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John Ellis: Emerging

R.J. DeLuke By

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Ellis stayed in New Orleans, and the musical hotbed had a big impact. "I probably learned more there about playing jazz in those three years than I had. It was the beginning of my focus on playing jazz, and I mostly learned from playing it, listening and sitting in. It was a great window of opportunity. Nicholas Payton hadn't signed with Verve and was always around and always playing. He was enormously influential on all the young guys. It was really cheap to live and lots of informal gigs. I haven't seen anything that exists like that. It doesn't even exist like that there anymore. I haven't seen anything like it; a small community of people where everybody is hungry and there's a lot of chances to play. We had three or four weekly gigs where we just played jazz, just played tunes.

"When I was in New Orleans and we were playing jazz, very straight ahead music, I was obsessed with Dexter Gordon, Sonny Rollins, Charlie Parker. I even got heavily interested in Lester Young, Coleman Hawkins, Ben Webster. I got consumed by John Coltrane, as so many saxophone players do. I still think listening to Coltrane is dangerous for me. I think for lots of people it sounds so strong it pulls you in. It's like a tractor beam. All of a sudden your whole musical universe is defined by John Coltrane. You can hear that in people who came closer to him in age."

While in New Orleans Ellis was playing in the French Quarter when he had a strange encounter with a patron that led on one of several odysseys overseas. "This guy from Singapore during the gig flipped me a business card. I didn't even speak with him. It said, 'Call me up at the Sheraton. Here's my number if you're interested in coming to Singapore and playing with my band.' I was 18 or 19. I never even heard of Singapore, but I called him and spoke with him. He knew, and had played with people that I knew, so it didn't seem like such a random thing. A trumpet player named Leroy Jones had been out there. He had a record with, like, [drummer] Al Foster. I researched him a little bit and realized he was legitimate. I took the risk and went out there."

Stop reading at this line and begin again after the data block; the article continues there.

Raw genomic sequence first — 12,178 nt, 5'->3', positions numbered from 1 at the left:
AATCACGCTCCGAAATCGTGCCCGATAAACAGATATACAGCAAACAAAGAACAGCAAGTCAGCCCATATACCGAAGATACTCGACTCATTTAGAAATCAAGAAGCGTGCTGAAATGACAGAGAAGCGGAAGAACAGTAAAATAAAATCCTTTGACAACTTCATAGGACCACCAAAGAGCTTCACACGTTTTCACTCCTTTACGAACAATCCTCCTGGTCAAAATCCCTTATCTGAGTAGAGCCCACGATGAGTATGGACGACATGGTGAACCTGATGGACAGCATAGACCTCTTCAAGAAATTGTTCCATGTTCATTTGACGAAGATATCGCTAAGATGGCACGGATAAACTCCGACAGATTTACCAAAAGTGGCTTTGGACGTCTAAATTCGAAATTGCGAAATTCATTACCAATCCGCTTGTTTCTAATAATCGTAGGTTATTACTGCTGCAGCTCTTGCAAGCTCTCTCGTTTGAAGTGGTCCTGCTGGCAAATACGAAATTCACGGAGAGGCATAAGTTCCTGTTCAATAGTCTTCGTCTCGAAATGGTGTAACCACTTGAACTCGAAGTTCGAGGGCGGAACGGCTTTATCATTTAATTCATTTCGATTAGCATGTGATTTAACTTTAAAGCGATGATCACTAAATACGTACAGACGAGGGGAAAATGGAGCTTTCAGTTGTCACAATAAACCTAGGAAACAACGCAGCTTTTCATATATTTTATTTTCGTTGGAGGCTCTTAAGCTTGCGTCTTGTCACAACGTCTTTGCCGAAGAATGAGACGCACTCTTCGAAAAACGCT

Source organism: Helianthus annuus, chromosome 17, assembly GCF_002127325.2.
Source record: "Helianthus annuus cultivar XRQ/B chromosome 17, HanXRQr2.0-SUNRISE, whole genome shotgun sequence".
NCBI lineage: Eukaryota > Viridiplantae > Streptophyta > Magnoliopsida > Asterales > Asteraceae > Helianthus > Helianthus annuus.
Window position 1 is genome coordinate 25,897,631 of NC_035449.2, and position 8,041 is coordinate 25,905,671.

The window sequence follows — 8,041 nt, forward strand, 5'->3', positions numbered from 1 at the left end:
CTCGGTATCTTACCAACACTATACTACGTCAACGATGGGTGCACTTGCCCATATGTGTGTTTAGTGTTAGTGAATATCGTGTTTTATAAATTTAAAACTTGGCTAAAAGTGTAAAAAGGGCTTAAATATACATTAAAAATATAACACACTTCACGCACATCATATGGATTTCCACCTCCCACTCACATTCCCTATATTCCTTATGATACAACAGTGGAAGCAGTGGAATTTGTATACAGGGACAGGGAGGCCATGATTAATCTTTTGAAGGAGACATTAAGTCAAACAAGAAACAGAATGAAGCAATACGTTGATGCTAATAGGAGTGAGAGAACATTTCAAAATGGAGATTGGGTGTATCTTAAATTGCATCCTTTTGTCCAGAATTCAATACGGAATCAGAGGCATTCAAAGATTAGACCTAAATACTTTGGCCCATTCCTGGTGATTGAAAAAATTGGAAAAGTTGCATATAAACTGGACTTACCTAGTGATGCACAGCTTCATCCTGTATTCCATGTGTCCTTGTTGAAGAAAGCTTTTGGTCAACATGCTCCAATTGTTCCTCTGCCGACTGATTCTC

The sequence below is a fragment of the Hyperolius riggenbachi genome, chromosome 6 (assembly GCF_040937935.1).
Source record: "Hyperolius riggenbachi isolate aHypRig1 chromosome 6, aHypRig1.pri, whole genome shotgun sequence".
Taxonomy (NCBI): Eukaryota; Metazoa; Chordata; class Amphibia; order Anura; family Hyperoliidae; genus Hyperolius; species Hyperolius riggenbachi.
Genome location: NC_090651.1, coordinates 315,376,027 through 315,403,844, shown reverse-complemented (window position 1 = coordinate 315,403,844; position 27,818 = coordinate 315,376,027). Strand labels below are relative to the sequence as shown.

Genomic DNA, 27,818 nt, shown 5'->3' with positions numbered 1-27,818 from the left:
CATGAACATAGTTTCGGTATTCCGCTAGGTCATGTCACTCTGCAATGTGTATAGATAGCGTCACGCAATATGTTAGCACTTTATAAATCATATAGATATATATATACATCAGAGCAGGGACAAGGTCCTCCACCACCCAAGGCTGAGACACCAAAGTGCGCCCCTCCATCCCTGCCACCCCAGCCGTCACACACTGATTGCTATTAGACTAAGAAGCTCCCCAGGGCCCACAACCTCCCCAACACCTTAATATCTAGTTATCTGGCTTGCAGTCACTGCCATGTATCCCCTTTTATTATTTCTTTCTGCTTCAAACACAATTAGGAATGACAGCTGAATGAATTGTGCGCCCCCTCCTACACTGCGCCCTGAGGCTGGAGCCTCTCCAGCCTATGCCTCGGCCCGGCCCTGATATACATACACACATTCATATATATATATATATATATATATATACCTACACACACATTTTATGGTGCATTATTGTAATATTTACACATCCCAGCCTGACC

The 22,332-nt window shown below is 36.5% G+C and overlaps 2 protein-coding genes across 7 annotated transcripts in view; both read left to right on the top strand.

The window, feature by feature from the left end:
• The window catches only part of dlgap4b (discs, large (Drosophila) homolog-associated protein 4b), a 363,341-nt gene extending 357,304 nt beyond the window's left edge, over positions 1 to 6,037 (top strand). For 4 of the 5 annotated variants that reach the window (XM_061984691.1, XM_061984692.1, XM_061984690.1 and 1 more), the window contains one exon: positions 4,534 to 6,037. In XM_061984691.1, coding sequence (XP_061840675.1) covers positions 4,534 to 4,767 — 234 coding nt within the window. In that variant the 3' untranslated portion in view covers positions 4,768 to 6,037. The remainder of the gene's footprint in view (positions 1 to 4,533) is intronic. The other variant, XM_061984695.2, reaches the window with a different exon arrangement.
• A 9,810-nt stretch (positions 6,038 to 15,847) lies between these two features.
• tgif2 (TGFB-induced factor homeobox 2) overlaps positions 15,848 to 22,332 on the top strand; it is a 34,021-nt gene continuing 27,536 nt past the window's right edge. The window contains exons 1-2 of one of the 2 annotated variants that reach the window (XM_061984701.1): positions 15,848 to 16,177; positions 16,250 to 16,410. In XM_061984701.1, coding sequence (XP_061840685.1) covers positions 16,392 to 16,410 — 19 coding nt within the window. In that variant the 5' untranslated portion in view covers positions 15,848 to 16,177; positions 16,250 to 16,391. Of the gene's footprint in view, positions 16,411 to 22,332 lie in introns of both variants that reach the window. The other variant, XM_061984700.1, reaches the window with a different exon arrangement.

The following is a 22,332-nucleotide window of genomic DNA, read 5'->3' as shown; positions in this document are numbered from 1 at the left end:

What was supposed to be six months to a year ended after three months when the club where he was playing in the house band failed. "But it was perfect for me, because I was about at the end of my time that I really wanted to be there," he adds.

Soon after returning to New Orleans, he traveled to Germany with Walter Payton, a bassist and father of Nicholas Payton. Ellis was got involved in the inaugural year of the Jazz Ambassadors program, run through the State Department. "We went o seven countries in African playing jazz duo, me and a guitarist. It was kind of crazy."

After returning to New Orleans, he was chosen as a semi-finalists in the 1996 Thelonious Monk International Saxophone Competition, with judges included Wayne Shorter, Jackie McLean, Jimmy Heath, Joe Lovano, and Joshua Redman. He tried New York City for a time, and returned to school. He finished studies at the New School for Social Research / Mannes Jazz between 1997 and 1999. All the while, he continued to freelance, record and work on his own music.

Then it was back to the Crescent City, where Ellis continued playing jazz in various groups including Jason Marsalis' quintet, among other work. When the school year ended, Ellis was gone, headed back to New York. All this work and experience was leading him down the road to recognition and career advancement, though Ellis, in his calm fashion, is hard pressed to think of it that way.

"When I was young, one of the first things that happened was when I went to the University of New Orleans I ended up meeting and studying some with Ellis Marsalis. The first tour I ever did was a little three-day tour when his record came out, Whistle Stop. That was a confidence boost. I started to fell like, 'wow, I might actually be able to do this.'" But, adds Ellis, "I'm not sure if I've ever had any big break. When I was in New Orleans I played with everyone and it never really had that kind of upward mobility feeling to me so much. I wasn't even thinking about that so much. I was trying to figure out chord changes and stuff. Unquestionably the biggest break, for lack of a better way of talking about it, I guess, was when I got the gig with Charlie Hunter. That was in 2000."

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